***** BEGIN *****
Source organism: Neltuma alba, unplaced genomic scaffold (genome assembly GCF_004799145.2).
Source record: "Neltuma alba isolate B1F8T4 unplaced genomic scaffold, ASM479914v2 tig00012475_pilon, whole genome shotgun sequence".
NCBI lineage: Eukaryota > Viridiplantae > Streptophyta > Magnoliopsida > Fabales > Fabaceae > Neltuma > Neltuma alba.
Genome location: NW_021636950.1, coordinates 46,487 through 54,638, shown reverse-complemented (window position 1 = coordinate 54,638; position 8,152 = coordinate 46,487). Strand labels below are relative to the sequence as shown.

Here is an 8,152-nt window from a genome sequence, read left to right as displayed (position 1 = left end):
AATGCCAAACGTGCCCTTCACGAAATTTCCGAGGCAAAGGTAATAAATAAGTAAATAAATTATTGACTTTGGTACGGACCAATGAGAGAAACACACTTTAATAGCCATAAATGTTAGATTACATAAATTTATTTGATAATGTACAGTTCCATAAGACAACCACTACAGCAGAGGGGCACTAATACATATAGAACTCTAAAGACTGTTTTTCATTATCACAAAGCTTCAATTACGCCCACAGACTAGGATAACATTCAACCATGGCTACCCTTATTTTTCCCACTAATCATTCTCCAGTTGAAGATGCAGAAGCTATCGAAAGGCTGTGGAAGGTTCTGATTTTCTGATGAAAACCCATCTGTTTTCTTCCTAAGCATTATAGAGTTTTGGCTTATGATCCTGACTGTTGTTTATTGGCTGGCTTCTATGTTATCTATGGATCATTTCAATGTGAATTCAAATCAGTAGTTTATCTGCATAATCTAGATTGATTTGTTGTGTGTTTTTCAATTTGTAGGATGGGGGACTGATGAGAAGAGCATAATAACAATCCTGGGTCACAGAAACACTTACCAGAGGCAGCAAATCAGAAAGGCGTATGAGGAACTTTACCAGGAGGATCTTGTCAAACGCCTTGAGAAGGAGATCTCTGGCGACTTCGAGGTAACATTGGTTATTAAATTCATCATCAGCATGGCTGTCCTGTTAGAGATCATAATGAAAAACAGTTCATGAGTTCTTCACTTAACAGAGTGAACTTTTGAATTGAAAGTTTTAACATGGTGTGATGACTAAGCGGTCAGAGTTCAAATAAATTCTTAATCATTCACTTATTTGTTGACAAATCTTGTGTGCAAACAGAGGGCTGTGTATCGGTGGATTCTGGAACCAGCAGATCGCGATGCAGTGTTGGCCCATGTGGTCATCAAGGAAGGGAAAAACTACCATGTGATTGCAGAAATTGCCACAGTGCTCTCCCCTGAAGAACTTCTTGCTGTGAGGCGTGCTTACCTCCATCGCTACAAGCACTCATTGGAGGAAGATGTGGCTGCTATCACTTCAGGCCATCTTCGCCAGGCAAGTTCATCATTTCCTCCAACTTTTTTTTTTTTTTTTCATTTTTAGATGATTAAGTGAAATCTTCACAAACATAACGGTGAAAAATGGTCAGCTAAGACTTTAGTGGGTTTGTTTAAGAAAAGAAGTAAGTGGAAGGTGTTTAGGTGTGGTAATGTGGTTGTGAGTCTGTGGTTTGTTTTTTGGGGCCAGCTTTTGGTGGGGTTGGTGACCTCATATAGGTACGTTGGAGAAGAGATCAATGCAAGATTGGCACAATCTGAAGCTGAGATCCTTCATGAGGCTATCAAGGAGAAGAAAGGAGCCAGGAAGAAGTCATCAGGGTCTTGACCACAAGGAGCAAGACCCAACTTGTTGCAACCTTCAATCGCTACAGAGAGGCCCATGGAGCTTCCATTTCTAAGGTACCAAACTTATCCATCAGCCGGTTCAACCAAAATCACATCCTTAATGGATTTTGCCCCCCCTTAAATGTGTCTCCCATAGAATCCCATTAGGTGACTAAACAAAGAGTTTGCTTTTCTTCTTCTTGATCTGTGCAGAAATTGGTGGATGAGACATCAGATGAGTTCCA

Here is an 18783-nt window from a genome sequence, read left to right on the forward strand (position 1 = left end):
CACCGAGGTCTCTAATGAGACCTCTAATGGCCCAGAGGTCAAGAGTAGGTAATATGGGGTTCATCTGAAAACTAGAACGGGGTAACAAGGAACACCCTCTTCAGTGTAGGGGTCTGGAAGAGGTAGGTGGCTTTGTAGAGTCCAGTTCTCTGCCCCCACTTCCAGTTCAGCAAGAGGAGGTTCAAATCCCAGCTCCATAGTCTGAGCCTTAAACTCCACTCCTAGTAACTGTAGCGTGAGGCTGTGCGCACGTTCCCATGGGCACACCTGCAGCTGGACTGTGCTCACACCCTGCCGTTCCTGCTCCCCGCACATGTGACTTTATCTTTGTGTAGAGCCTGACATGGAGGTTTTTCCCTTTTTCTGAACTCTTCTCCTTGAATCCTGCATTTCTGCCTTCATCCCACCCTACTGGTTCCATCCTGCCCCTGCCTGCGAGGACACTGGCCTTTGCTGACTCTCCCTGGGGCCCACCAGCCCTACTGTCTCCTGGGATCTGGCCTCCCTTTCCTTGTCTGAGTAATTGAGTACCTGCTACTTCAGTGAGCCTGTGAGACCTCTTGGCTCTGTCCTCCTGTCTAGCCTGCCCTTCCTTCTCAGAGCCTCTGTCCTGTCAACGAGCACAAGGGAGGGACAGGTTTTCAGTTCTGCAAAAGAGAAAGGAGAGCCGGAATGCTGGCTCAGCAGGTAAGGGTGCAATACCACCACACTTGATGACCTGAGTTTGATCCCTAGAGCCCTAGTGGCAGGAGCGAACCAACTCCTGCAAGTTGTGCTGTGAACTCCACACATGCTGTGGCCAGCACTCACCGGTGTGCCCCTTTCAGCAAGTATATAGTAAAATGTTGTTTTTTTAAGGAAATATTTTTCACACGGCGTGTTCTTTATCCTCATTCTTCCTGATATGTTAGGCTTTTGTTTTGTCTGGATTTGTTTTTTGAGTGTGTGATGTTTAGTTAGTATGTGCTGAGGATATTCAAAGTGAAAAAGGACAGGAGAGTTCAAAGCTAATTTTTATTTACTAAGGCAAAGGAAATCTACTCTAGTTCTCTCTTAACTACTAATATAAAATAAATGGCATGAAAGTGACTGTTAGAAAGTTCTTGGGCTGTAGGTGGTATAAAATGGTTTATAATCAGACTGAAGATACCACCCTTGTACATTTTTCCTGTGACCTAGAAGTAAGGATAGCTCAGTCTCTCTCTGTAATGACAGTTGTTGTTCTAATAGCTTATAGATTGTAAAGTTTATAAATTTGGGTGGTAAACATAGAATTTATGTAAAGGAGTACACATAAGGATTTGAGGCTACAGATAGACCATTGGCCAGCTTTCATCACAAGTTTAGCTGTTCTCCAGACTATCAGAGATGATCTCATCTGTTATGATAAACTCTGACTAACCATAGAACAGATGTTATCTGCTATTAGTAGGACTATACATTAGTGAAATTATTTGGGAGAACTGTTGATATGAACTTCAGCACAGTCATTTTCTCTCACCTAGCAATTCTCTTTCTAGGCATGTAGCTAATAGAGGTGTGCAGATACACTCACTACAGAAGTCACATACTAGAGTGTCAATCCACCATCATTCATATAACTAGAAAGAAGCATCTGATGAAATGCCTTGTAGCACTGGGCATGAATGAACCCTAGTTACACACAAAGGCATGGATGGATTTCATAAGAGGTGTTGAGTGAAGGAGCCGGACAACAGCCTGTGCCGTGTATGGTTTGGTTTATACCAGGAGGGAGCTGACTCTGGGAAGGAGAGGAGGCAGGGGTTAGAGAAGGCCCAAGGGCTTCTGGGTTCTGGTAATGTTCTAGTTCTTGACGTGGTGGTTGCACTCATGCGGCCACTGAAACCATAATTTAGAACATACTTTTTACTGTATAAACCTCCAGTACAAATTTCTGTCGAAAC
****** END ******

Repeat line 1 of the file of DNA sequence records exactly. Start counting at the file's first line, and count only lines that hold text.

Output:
Source organism: Neltuma alba, unplaced genomic scaffold (genome assembly GCF_004799145.2).